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First Texas Ranger Lassos Executive Leaders Program
U.S. Navy photo by Javier Chagoya

First Texas Ranger Lassos Executive Leaders Program

By Javier Chagoya

Texas Ranger J.D. Robertson, the first ever Texas Ranger to walk the halls of NPS, looks the part of the historically, unyielding lawman. His stature is straight and tall, fixed blue eyes, well proportioned frame of a head, all topped with an impeccable cattleman's, fur felt hat – not a cowboy hat. He's one of 34-law enforcement and government officials, who recently completed the nine-month Executive Leaders Certificate Program in NPS' Center for Homeland Security Studies. (CHDS-ELP).

Robertson's rank in the Texas Rangers is Major. He heads the Special Operations Group out of Austin, Texas, where he is responsible for a host of expert teams in special weapons and tactics, bomb squad, reconnaissance, special response, crisis negotiations, and border security. He's the one they call on when things get critical …for the entire state of Texas. So what can this seasoned enforcer learn in the classroom that he doesn't already know from the hard scrabble of 26-years on the streets and frontier?

"The Naval Postgraduate School and the Center for Homeland Defense and Security are institutions with a long and legendary history of providing excellent Executive level education. There are multiple asymmetrical threats facing Homeland Security leaders today in a wide variety of areas including but not limited to terrorism, cyber security, critical infrastructure and natural disasters," said Robertson. "The CHDS-ELP program brings together leaders from the many multidisciplinary fields in homeland security with the premise of providing advanced discussion on critical threat topics presented by leading experts. In this environment, leaders gain different perspectives in dealing with these threats in a collaborative problem-solving atmosphere, which builds trust and respect for the various perspective's in dealing with these challenges."

Robertson's career has encompassed a wide range of duties, including serving as an officer of the Texas Highway Patrol and the Texas Department of Public Safety. But his calling for taking on greater responsibilities flourished in the last decade with opportunities that have put him in the forefront of the state's incredibly burgeoning drug and human trafficking problems. He was ready.

"In 2006, Transnational Criminal Organizations began to exploit vulnerabilities in the Texas Border region, capitalizing on the diverse terrain of Texas in smuggling ton-quantities of drugs and human cargo across the border," said Robertson. "I was fortunate to be selected to a special unit created to operate in areas where conventional law enforcement could not effectively deal with the transnational criminal groups.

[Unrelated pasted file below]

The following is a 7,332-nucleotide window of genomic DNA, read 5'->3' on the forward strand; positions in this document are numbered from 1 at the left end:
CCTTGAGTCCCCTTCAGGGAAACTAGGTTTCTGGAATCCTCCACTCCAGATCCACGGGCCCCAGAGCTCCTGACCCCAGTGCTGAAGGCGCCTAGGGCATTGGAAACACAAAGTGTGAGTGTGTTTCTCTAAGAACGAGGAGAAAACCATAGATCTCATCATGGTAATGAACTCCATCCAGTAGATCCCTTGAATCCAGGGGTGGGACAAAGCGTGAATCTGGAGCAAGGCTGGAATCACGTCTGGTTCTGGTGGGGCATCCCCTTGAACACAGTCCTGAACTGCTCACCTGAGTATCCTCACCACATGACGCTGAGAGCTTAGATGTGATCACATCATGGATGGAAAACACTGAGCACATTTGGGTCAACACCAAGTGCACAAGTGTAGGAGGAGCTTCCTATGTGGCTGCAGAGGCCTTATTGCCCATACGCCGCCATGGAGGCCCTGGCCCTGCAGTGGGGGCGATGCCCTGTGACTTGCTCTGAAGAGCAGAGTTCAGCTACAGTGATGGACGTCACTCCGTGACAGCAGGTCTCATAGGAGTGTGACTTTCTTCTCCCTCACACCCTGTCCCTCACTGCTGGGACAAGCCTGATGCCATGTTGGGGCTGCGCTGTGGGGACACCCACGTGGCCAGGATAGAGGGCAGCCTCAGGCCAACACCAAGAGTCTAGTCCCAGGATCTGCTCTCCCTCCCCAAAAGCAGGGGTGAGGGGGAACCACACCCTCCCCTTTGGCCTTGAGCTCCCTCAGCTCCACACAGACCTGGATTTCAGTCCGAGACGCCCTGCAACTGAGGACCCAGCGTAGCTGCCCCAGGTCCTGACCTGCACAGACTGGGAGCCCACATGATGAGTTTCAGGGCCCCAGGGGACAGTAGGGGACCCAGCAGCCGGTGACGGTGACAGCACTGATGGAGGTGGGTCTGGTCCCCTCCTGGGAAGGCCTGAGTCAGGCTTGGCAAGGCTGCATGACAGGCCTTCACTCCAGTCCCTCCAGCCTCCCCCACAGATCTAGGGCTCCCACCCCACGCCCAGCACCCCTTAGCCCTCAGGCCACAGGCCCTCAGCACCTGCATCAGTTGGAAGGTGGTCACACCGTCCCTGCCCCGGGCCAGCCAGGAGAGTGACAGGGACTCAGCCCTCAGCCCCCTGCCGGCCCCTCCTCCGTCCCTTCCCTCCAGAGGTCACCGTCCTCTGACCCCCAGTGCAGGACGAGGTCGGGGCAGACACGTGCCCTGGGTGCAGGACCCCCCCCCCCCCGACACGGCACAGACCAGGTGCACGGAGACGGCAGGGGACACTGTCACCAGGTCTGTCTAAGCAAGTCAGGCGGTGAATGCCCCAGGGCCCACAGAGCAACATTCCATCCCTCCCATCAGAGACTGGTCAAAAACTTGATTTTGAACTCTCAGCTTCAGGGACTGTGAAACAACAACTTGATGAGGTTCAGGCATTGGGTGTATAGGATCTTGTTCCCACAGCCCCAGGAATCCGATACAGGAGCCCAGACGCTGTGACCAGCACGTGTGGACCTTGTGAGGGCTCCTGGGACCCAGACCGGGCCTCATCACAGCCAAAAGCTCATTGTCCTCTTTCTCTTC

"Over time that position allowed me to develop a set of skills in dealing with issues related to critical incidents and border security related issues," added Robertson.

In 2010, Robertson assumed command of the Department of Public Safety's Special Weapons and Tactics team, which further developed his skills in dealing with critical incident management and resolution.

With the growing escalation in illegal drug trafficking, human smuggling and escalation of violence in the Texas Border region, the Department of Public Safety Director, combined the Special tactical operations units under a single Commander in October of 2011 to address these threats in a task force initiative.

"At the time of the formation of the Special Operations Group, I was again fortunate to have developed and honed the skills needed to lead this diverse and highly specialized group of units in a combined effort to provide a unique and specialized application of tactical law enforcement to a growing problem," explained Robertson.

Over the course of the past nine months, Robertson's own tactical experience and savvy has served as a major contribution to the ELP's participants, an aggregate of the nation's local, tribal, state, federal government, and private sector homeland security officials. Robertson has the highest regard for his colleagues and considers them as equals. However, it's his special law enforcement pedigree that sets him apart, so much so that he's been invited several times to lecture in the CHDS program.

"Having engaged extensively in a collaborative environment and various social settings through the course of study, I have learned the members of the cohort have the highest level of integrity and character you would expect of executive leaders. The quality of personnel, as well as instructors, has exceeded my expectations in many ways. I have also developed professional and personal relationships that will benefit collaborative information sharing on Homeland Security issues for years to come," added Robertson.

The CHDS Executive Leaders Program requires nine-months of continuous enrollment and coursework, which includes four one-week seminar sessions in residence.

Novermber Title

November 2016

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